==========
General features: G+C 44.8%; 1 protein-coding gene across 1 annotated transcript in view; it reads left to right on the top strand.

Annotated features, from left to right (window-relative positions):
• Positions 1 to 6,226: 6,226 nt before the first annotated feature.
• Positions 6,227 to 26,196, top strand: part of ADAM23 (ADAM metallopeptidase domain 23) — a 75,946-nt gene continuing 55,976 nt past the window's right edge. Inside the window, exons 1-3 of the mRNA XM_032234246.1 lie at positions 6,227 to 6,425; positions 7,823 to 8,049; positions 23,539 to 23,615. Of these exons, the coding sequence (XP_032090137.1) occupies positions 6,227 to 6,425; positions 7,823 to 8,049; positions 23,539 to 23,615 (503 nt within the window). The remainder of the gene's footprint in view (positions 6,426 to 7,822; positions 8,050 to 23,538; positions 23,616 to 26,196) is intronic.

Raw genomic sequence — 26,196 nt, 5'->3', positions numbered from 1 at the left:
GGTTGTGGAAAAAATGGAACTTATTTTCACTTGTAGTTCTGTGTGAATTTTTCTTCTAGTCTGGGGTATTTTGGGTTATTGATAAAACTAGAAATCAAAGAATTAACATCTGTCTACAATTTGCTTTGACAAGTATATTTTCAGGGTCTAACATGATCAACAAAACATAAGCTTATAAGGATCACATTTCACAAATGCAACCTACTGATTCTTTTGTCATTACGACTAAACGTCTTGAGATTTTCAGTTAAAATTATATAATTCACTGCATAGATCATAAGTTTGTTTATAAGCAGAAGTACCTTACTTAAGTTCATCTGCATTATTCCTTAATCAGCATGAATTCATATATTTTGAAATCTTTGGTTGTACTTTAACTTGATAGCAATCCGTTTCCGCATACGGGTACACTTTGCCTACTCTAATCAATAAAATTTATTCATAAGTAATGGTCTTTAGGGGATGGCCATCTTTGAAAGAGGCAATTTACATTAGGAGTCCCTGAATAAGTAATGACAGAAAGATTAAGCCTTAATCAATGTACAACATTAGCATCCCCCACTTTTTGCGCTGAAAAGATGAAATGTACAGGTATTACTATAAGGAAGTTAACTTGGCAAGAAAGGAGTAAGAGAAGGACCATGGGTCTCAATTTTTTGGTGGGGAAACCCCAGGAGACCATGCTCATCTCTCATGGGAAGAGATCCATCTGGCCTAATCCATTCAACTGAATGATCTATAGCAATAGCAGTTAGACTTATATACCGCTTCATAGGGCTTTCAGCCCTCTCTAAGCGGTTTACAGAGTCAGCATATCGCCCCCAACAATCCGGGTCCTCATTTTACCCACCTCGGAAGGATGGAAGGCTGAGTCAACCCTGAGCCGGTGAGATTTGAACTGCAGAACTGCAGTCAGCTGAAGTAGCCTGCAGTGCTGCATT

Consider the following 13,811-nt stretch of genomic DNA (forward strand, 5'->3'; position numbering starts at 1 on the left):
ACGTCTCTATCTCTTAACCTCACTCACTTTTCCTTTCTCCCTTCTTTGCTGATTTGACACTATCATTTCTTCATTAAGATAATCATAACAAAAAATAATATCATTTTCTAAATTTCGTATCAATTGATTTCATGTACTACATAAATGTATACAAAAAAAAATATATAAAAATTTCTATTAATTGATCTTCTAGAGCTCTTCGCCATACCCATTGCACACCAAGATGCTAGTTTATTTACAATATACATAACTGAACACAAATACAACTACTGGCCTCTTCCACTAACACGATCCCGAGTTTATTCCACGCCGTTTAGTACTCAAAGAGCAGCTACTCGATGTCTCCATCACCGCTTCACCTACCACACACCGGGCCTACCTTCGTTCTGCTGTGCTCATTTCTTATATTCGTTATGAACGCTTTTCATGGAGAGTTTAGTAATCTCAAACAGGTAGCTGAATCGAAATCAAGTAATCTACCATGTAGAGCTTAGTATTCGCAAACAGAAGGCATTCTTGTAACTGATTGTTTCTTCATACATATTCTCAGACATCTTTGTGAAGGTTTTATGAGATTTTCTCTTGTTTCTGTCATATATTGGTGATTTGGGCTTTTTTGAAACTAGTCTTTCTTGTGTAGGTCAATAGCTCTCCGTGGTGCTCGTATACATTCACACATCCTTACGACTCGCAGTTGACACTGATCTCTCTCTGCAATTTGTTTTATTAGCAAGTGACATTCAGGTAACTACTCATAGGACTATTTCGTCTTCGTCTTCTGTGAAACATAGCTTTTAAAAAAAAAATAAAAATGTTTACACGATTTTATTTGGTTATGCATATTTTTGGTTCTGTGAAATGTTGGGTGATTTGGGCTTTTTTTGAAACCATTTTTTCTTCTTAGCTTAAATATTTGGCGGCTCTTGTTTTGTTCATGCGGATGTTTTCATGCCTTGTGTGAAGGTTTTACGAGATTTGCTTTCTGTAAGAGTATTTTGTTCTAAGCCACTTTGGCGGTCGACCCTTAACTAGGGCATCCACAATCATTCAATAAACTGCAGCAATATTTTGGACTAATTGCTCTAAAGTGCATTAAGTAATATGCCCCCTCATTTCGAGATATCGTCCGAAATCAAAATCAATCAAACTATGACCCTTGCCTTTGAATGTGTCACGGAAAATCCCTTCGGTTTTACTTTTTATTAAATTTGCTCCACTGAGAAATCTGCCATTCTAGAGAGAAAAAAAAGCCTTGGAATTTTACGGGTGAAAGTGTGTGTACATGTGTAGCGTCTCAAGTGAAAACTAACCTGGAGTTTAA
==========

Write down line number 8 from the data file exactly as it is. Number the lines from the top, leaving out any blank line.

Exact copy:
ACGTCTCTATCTCTTAACCTCACTCACTTTTCCTTTCTCCCTTCTTTGCTGATTTGACACTATCATTTCTTCATTAAGATAATCATAACAAAAAATAATATCATTTTCTAAATTTCGTATCAATTGATTTCATGTACTACATAAATGTATACAAAAAAAAATATATAAAAATTTCTATTAATTGATCTTCTAGAGCTCTTCGCCATACCCATTGCACACCAAGATGCTAGTTTATTTACAATATACATAACTGAACACAAATACAACTACTGGCCTCTTCCACTAACACGATCCCGAGTTTATTCCACGCCGTTTAGTACTCAAAGAGCAGCTACTCGATGTCTCCATCACCGCTTCACCTACCACACACCGGGCCTACCTTCGTTCTGCTGTGCTCATTTCTTATATTCGTTATGAACGCTTTTCATGGAGAGTTTAGTAATCTCAAACAGGTAGCTGAATCGAAATCAAGTAATCTACCATGTAGAGCTTAGTATTCGCAAACAGAAGGCATTCTTGTAACTGATTGTTTCTTCATACATATTCTCAGACATCTTTGTGAAGGTTTTATGAGATTTTCTCTTGTTTCTGTCATATATTGGTGATTTGGGCTTTTTTGAAACTAGTCTTTCTTGTGTAGGTCAATAGCTCTCCGTGGTGCTCGTATACATTCACACATCCTTACGACTCGCAGTTGACACTGATCTCTCTCTGCAATTTGTTTTATTAGCAAGTGACATTCAGGTAACTACTCATAGGACTATTTCGTCTTCGTCTTCTGTGAAACATAGCTTTTAAAAAAAAAATAAAAATGTTTACACGATTTTATTTGGTTATGCATATTTTTGGTTCTGTGAAATGTTGGGTGATTTGGGCTTTTTTTGAAACCATTTTTTCTTCTTAGCTTAAATATTTGGCGGCTCTTGTTTTGTTCATGCGGATGTTTTCATGCCTTGTGTGAAGGTTTTACGAGATTTGCTTTCTGTAAGAGTATTTTGTTCTAAGCCACTTTGGCGGTCGACCCTTAACTAGGGCATCCACAATCATTCAATAAACTGCAGCAATATTTTGGACTAATTGCTCTAAAGTGCATTAAGTAATATGCCCCCTCATTTCGAGATATCGTCCGAAATCAAAATCAATCAAACTATGACCCTTGCCTTTGAATGTGTCACGGAAAATCCCTTCGGTTTTACTTTTTATTAAATTTGCTCCACTGAGAAATCTGCCATTCTAGAGAGAAAAAAAAGCCTTGGAATTTTACGGGTGAAAGTGTGTGTACATGTGTAGCGTCTCAAGTGAAAACTAACCTGGAGTTTAA